Blackmore, Susan J., In Search of the Light: The Adventures of a Parapsychologist, (Buffalo, N.Y. : Prometheus Books, 1986).

Christopher, Milbourne. (1975). Mediums, Mystics & the Occult. Thomas Y. Crowell Co.

Frazier, Kendrick  and James Randi, "Predictions After The Fact: Lessons Of The Tamara Rand Hoax," in Science Confronts The Paranormal, ed., Kendrick Frazier (Buffalo, N.Y.: Prometheus Books, 1986), first published in the Skeptical Inquirer 6, no.1 (Fall 1981): 4-7.

Gardner, Martin. Fads and Fallacies in the Name of Science (New York: Dover Publications, Inc., 1957), ch. 25.

Gardner, Martin. How Not To Test a Psychic : Ten Years of Remarkable Experiments With Renowned Clairvoyant Pavel Stepanek (Buffalo, N.Y.: Prometheus Books, 1989).

Gordon, Henry. Extrasensory Deception: Esp, Psychics, Shirley MacLaine, Ghosts, Ufos  (Buffalo, NY: Prometheus Books, 1987).

Hall, Trevor. (1984). The Medium and the Scientist: The Story of Florence Cook and William Crookes. Prometheus Books.

Hansel, C. E. M. The Search for Psychic Power : ESP and Parapsychology Revisited (Buffalo, N.Y.: Prometheus Books, 1989).

Hansen, George P. (2001). The Trickster and the Paranormal. Xlibris Corporation.

Hyman, Ray. The Elusive Quarry : a Scientific Appraisal of Psychical Research (Buffalo, N.Y.: Prometheus Books, 1989).

Keene, M. Lamar. The Psychic Mafia (Prometheus, 1997).

Kurtz, Paul. ed., A Skeptic's Handbook of Parapsychology, (Buffalo, N.Y.: Prometheus Books, 1985).

Lamont, Peter. (2005). The First Psychic: The Peculiar Mystery of a Victorian Wizard. Little Brown.

Marks, David and Richard Kammann. Psychology of the Psychic (Buffalo, N.Y.: Prometheus Books, 1979).

Paulos, John Allen. Innumeracy: Mathematical Illiteracy and Its Consequences (Vintage Books, 1990).

Radford, Benjamin. "Worlds in Collision - Applying Reality to the Paranormal," Skeptical Inquirer, November/December 2000.

Randi, James. Flim-Flam! (Buffalo, New York: Prometheus Books,1982), especially chapter 13, "Put Up or Shut Up," where he gives accounts of tests done on several psychics who have tried to collect the $10,000 Randi used to offer to anyone demonstrating a psychic power. So far, no one has collected, even though the offer is now over $1,000,000!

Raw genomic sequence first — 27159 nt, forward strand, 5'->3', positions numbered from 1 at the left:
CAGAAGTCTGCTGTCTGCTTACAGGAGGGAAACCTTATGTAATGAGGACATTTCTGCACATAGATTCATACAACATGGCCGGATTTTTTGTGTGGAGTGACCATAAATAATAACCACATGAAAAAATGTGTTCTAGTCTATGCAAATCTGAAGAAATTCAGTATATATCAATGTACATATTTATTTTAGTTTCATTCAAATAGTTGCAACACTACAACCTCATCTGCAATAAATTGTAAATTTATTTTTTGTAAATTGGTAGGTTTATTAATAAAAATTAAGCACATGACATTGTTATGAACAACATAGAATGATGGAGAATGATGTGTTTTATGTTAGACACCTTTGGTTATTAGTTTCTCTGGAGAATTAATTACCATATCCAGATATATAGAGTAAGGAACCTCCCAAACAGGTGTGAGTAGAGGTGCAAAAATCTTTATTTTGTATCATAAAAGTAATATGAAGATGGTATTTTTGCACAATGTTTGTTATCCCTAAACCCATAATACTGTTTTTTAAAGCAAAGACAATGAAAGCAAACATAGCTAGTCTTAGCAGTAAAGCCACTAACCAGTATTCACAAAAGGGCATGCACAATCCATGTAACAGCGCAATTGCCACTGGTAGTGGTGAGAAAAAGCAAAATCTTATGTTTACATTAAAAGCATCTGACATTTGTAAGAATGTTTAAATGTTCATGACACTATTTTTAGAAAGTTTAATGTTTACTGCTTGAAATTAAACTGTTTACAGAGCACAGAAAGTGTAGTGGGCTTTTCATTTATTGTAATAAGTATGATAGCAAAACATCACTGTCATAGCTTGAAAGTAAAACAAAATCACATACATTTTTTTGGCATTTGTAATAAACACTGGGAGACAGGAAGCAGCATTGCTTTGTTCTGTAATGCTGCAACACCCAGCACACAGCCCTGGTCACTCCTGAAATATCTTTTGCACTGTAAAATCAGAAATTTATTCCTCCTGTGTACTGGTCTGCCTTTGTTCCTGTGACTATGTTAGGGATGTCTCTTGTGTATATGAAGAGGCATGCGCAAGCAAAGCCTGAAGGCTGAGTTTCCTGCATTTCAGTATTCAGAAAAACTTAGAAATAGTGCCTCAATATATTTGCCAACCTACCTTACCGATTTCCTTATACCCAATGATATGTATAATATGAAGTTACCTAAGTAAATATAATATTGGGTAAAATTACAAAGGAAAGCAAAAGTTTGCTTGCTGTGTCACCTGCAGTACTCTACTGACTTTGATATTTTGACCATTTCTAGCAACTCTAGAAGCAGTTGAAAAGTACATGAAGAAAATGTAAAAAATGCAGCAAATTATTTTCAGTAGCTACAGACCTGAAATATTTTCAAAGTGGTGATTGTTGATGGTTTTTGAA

Rawcliffe, Donovan Hilton. Occult and Supernatural Phenomena (New York: Dover Publications, 1988).

Stenger, Victor J. Physics and Psychics: the Search for a World Beyond the Senses (Buffalo, N.Y.: Prometheus Books, 1990).

Stein, Gordon. "Spiritualism," in The Encyclopedia of the Paranormal edited by Gordon Stein (Buffalo, N.Y.: Prometheus Books, 1996).

Steiner, Robert A. "Fortune-telling," in The Encyclopedia of the Paranormal edited by Gordon Stein (Buffalo, N.Y.: Prometheus Books, 1996) pp. 281-290.

Stollznow, Karen 2009. Psychics Aren’t Psychic Anymore.

Williams, William. Encyclopedia of Pseudoscience. (Facts On File, Inc. 2000).

Wiseman, Richard. Deception & Self-Deception : Investigating Psychics (Buffalo, N.Y.: Prometheus Books, 1997).

Wiseman, Richard and Robert L. Morris. Guidelines for Testing Psychic Claimants (Buffalo, N.Y.: Prometheus Books, 1995).

websites

New Zealand Skeptics - Guide to Scoring a Medium/Psychic

Psychic Scams by May Chow

Psychic Experiences: Psychic Illusions by Susan Blackmore, 1992, in Skeptical Inquirer 16 367-376.

"A Guide to Cold Reading" by Ray Hyman

Psychic Sophistry by Tony Youens

An Unpredictable Business: Professional psychics face same challenges as other entrepreneurs by David Lazarus

Secrets of a Telephone Psychic by Jane Louise Boursaw

Frank Browning of Salon reviews Lives of the Psychics: The Shared Worlds of Science and Mysticism by Fred M. Frohock 

The Research With B.D. and the Legacy of Magical Ignorance by George P. Hansen

Deception by Subjects in Psi Research by George P. Hansen

Slate's Human Guinea Pig: Telepsychic by Alex Chadwick

So Far, Psychics Are Batting .000 by Leon Jaroff

The business of psychics

Psychic Friends Get The Call From Corporate America  (The Marketing Fray blog)

Psychic vs. Skeptical Predictions by Max Fagin

Guess What I'll Write Next: Psychics continue to make outrageous claims by Leon Jaroff

Last updated 11-Jul-2014

© Copyright 1994-2013 Robert T. Carroll * This page was designed by Cristian Popa.